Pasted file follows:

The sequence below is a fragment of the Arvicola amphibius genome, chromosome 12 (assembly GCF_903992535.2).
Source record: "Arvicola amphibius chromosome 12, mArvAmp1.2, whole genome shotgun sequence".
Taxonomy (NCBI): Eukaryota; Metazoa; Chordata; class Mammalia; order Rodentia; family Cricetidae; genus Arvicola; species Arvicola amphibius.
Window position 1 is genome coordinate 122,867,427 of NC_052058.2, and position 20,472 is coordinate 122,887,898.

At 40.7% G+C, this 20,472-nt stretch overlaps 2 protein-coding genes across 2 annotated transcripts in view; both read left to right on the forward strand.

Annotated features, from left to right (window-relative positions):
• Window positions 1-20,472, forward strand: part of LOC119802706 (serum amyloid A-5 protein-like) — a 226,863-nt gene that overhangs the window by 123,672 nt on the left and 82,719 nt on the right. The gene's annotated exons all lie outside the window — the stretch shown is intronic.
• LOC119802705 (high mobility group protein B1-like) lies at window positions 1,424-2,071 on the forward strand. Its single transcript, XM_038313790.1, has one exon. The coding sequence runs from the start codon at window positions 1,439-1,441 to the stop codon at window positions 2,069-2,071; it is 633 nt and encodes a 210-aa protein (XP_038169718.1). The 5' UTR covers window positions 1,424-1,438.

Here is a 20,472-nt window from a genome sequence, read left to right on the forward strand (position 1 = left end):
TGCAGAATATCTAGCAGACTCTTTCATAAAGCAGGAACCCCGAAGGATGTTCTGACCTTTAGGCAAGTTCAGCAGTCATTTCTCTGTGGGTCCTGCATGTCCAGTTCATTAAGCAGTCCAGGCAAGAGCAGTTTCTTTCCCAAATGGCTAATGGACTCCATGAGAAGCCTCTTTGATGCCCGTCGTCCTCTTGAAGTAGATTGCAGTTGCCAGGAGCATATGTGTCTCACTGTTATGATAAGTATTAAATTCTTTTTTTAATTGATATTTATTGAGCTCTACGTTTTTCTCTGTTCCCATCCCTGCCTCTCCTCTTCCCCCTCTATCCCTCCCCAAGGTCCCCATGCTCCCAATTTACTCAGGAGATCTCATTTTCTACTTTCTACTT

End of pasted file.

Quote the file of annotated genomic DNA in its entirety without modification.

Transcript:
The sequence below is a fragment of the Arvicola amphibius genome, chromosome 12 (assembly GCF_903992535.2).
Source record: "Arvicola amphibius chromosome 12, mArvAmp1.2, whole genome shotgun sequence".
Taxonomy (NCBI): Eukaryota; Metazoa; Chordata; class Mammalia; order Rodentia; family Cricetidae; genus Arvicola; species Arvicola amphibius.
Window position 1 is genome coordinate 122,867,427 of NC_052058.2, and position 20,472 is coordinate 122,887,898.

At 40.7% G+C, this 20,472-nt stretch overlaps 2 protein-coding genes across 2 annotated transcripts in view; both read left to right on the forward strand.

Annotated features, from left to right (window-relative positions):
• Window positions 1-20,472, forward strand: part of LOC119802706 (serum amyloid A-5 protein-like) — a 226,863-nt gene that overhangs the window by 123,672 nt on the left and 82,719 nt on the right. The gene's annotated exons all lie outside the window — the stretch shown is intronic.
• LOC119802705 (high mobility group protein B1-like) lies at window positions 1,424-2,071 on the forward strand. Its single transcript, XM_038313790.1, has one exon. The coding sequence runs from the start codon at window positions 1,439-1,441 to the stop codon at window positions 2,069-2,071; it is 633 nt and encodes a 210-aa protein (XP_038169718.1). The 5' UTR covers window positions 1,424-1,438.

Here is a 20,472-nt window from a genome sequence, read left to right on the forward strand (position 1 = left end):
TGCAGAATATCTAGCAGACTCTTTCATAAAGCAGGAACCCCGAAGGATGTTCTGACCTTTAGGCAAGTTCAGCAGTCATTTCTCTGTGGGTCCTGCATGTCCAGTTCATTAAGCAGTCCAGGCAAGAGCAGTTTCTTTCCCAAATGGCTAATGGACTCCATGAGAAGCCTCTTTGATGCCCGTCGTCCTCTTGAAGTAGATTGCAGTTGCCAGGAGCATATGTGTCTCACTGTTATGATAAGTATTAAATTCTTTTTTTAATTGATATTTATTGAGCTCTACGTTTTTCTCTGTTCCCATCCCTGCCTCTCCTCTTCCCCCTCTATCCCTCCCCAAGGTCCCCATGCTCCCAATTTACTCAGGAGATCTCATTTTCTACTTTCTACTT